Christian Heilmann

Myth busting mythbusted

Monday, January 13th, 2014 at 7:39 pm

Today CSS tricks features an article on JavaScript animations vs. CSS animations entitled Myth Busting: CSS Animations vs. JavaScript guest-written by Jack Doyle, one of the people behind the Greensock animation platform. Not surprisingly, Jack debunks the blanket statement that CSS animations are always better for performance and functionality than JavaScript animations.

Mythbusters by Sephie monster
Mythbusters parody by Sephie-monster

Jack is doing a great job arguing his point that CSS animations are not always better than JavaScript animations. The issue is that all this does is debunking a blanket statement that was flawed from the very beginning and distilled down to a sound bite. An argument like “CSS animations are better than JavaScript animations for performance” is not a technical argument. It is damage control. You need to know a lot to make a JavaScript animation perform well, and you can do a lot of damage. If you use a CSS animation the only source of error is the browser. Thus, you prevent a lot of people writing even more badly optimised code for the web.

A blueprint for “considered harmful” articles

These kind of articles are lots of research but easy to write: you take a “common practice truth” and you debunk it by collecting counter arguments. Extra points go to having lots of performance benchmarks or demos that can not be done with the technology you debunk.

Personally, I have no problem when libraries, frameworks or software solutions are getting debunked but I have a real problem when solutions built into browsers and defined in standards are being painted as inadequate for the sake of a yet another library or – in a lot of cases of articles of this kind – your own product.

This is not helping us having a professional platform. If there are issues with performance or functionality of a standard, we should get them fixed on browser and spec level. Yes, this takes longer and we can not be the hero to the rescue that built the quick library that fixes all these problems. But we also fix it for everyone and not just for the moment as inevitably following one of these articles will be another one a few months later showing that the solution of the first one has issues.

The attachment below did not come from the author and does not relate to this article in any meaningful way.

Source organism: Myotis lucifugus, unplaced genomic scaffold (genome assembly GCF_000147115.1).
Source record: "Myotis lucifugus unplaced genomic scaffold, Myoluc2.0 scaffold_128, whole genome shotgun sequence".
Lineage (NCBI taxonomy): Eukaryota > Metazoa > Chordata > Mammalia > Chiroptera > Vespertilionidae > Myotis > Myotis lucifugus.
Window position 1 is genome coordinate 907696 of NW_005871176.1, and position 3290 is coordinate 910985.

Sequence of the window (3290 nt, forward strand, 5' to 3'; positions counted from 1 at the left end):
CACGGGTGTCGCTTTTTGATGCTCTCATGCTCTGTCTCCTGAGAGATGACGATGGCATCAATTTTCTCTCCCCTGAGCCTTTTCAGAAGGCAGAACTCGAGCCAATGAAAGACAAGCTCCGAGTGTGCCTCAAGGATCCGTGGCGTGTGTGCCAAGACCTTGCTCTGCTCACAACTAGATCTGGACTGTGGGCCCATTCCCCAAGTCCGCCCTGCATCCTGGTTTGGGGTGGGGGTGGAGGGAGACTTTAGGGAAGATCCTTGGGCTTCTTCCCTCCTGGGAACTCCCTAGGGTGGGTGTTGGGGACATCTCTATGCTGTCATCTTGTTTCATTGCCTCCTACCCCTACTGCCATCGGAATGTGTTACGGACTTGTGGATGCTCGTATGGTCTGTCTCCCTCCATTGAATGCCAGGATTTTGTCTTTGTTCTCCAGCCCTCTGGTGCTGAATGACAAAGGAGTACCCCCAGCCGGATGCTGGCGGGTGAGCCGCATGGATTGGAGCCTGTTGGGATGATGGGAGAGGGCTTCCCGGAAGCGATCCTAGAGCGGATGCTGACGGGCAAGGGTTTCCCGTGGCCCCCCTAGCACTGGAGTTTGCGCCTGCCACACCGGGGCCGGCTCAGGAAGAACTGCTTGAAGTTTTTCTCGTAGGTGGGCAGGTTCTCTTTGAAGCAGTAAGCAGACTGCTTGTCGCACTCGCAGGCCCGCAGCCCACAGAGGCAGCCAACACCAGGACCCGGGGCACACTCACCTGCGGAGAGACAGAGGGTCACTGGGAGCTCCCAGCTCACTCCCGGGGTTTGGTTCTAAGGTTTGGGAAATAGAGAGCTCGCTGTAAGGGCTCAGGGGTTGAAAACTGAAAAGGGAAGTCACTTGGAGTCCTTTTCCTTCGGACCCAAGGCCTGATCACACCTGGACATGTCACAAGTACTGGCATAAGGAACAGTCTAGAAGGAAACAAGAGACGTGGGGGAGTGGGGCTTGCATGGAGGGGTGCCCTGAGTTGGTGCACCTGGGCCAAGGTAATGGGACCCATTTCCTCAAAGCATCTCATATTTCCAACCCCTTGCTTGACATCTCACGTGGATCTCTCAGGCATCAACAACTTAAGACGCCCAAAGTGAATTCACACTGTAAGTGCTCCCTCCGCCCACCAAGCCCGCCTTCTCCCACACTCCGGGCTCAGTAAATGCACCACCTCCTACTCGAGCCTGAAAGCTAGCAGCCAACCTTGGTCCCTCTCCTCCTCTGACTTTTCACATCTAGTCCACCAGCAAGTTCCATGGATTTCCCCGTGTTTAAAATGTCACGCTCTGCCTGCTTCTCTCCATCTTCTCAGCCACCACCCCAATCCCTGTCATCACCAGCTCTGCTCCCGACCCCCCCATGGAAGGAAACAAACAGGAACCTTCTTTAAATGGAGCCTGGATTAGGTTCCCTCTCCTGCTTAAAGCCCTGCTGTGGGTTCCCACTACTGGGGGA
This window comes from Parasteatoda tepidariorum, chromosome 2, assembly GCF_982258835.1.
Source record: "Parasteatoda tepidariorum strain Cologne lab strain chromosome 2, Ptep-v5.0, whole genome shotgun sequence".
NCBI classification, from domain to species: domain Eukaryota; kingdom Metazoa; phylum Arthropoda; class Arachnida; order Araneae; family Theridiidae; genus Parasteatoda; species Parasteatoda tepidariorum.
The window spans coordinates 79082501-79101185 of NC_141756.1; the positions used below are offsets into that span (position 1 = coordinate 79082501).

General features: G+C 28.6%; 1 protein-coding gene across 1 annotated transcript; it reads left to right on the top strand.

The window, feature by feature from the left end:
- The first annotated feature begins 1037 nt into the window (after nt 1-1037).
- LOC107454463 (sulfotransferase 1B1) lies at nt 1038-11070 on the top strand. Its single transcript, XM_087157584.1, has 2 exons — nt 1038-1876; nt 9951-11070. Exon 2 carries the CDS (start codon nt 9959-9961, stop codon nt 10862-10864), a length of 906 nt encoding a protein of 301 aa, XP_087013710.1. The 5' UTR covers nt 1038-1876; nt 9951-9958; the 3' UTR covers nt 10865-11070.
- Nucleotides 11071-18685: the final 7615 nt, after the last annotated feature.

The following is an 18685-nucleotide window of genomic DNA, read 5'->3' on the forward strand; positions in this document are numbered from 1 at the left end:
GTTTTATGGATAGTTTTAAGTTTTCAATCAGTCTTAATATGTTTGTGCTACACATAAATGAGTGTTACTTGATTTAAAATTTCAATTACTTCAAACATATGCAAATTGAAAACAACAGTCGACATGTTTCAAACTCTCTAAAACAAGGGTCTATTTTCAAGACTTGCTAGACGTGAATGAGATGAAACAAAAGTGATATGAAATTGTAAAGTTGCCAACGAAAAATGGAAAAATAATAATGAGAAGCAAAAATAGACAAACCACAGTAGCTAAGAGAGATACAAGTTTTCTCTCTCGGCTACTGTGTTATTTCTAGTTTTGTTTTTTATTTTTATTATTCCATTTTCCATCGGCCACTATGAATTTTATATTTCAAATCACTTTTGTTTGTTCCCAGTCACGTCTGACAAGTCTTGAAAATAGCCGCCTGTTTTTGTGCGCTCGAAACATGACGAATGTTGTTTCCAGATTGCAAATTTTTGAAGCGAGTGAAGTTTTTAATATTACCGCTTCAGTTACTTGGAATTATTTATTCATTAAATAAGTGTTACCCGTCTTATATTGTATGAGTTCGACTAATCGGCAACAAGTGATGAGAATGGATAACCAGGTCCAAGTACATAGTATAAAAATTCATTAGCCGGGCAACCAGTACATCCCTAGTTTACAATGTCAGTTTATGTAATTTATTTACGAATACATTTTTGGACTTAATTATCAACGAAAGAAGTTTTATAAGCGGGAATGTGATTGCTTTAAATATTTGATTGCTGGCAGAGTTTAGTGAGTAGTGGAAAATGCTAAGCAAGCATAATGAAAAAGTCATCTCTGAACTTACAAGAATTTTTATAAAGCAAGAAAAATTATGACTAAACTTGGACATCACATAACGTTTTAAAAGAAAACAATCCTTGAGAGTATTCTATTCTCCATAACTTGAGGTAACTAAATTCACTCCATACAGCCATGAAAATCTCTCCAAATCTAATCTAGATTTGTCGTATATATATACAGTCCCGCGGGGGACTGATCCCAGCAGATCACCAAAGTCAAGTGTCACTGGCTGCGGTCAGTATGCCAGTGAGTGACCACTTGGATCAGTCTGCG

And thus, the cycle restarts. We discuss things, we create performance tests, we find proof in a certain environment and we give once again the message that everything on the web is broken and needs people to fix it with JavaScript.

An endless source of dispute

Here are a few truths about web development:

  • It will never be perfect – the idea of the web is to release code into the unknown. All you can do is make sure you don’t deliberately make it harder for people by expecting a certain technology or hardware to be available.
  • You can always find a problem that is not possible with standard techniques – you can then use JavaScript and the DOM to solve that problem. Then you have the problem of people using your JavaScript solution and be ready to fix it for all the new platforms, browsers, environments and connection speeds to come. That’s what web development is about. That’s what browsers need to do.
  • “Technique $X is the best to use” is a fleeting statement – table layouts were the only way to create a multi column layout and got replaced by CSS. CSS layout with positioning and floats is a make-do solution, too. Flexbox is the up and coming solution to the problem of layout on the web. It is not ready across all browsers and not backwards compatible if you want all browsers to create the same layout. See where this is going?
  • There is no “one” solution for any web development problem – this is the beauty of the web. It is the “bring your own solution” platform. If you want to make it better for everybody, use standards and let the browsers worry about the performance issues and do report them to the browser makers. Everything else is patchwork and will be debunked as “not working as expected” over time
  • In 90% of the cases mythbusting articles solve one problem – the argument is not that a technology is flawed, the argument is that it is not good enough to solve problem $x. Which is OK, there will always be things that can not be done. The real question is “do you need to solve problem $x and what dependencies, issues and problems does the solution bring along with it”?
  • Everything on the web is best achieved with a mixture of technologiesCSS animations are great for certain jobs, but will not be good enough for others. You can achieve almost everything with JavaScript but that doesn’t mean you have to or should. Flash was used for a lot of things, some it was damn good for, others awful. There is no way – ever – that one technology can 100% replace another. Our use cases change and we should strive to use the technologies that gives us the best result for the least effort whilst allowing browsers to optimise for us. It is not about what we can do, it is about what makes sense to do.

All of this would not be an issue if people looked at the source of the article, the date of it and see it as a problem solution in a certain environment and time frame. What we do though is keep quoting them out of context and as gospel. Until someone else will take that argument without context and writes a mythbusting article about it.

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